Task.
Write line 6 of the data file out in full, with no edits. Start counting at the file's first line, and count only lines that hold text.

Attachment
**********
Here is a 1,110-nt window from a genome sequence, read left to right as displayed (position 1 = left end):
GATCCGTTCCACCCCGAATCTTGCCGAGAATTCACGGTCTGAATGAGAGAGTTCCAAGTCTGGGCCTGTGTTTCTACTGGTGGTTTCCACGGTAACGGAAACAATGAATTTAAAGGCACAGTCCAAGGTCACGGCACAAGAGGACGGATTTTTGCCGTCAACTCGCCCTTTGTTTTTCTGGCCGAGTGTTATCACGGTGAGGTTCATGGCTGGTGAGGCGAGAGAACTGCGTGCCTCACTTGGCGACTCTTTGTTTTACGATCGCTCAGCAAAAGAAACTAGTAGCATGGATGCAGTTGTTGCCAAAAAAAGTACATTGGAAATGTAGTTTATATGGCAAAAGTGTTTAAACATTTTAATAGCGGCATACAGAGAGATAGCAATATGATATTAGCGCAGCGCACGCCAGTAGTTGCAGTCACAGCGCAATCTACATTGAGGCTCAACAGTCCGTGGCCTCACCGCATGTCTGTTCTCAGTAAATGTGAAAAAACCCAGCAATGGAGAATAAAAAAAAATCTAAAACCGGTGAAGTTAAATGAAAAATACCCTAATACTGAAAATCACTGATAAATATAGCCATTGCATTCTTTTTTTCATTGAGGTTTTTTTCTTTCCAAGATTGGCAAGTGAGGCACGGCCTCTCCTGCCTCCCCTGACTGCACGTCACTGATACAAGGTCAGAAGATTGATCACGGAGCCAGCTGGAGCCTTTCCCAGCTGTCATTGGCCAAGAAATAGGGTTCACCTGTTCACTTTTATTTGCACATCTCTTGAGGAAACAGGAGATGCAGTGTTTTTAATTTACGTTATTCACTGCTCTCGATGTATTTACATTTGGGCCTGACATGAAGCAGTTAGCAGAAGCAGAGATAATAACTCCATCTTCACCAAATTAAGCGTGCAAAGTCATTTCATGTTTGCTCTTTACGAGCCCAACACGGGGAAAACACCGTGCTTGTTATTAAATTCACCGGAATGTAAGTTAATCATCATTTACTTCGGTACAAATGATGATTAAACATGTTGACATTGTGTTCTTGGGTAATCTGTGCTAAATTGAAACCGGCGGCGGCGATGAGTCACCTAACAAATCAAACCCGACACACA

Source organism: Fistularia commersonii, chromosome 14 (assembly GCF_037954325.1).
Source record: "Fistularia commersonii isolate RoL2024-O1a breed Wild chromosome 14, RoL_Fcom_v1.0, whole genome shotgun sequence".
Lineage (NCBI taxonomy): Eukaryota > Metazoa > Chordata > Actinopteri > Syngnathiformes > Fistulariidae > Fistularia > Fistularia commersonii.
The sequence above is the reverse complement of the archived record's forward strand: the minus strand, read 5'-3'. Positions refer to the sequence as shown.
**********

The sequence above is the reverse complement of the archived record's forward strand: the minus strand, read 5'-3'. Positions refer to the sequence as shown.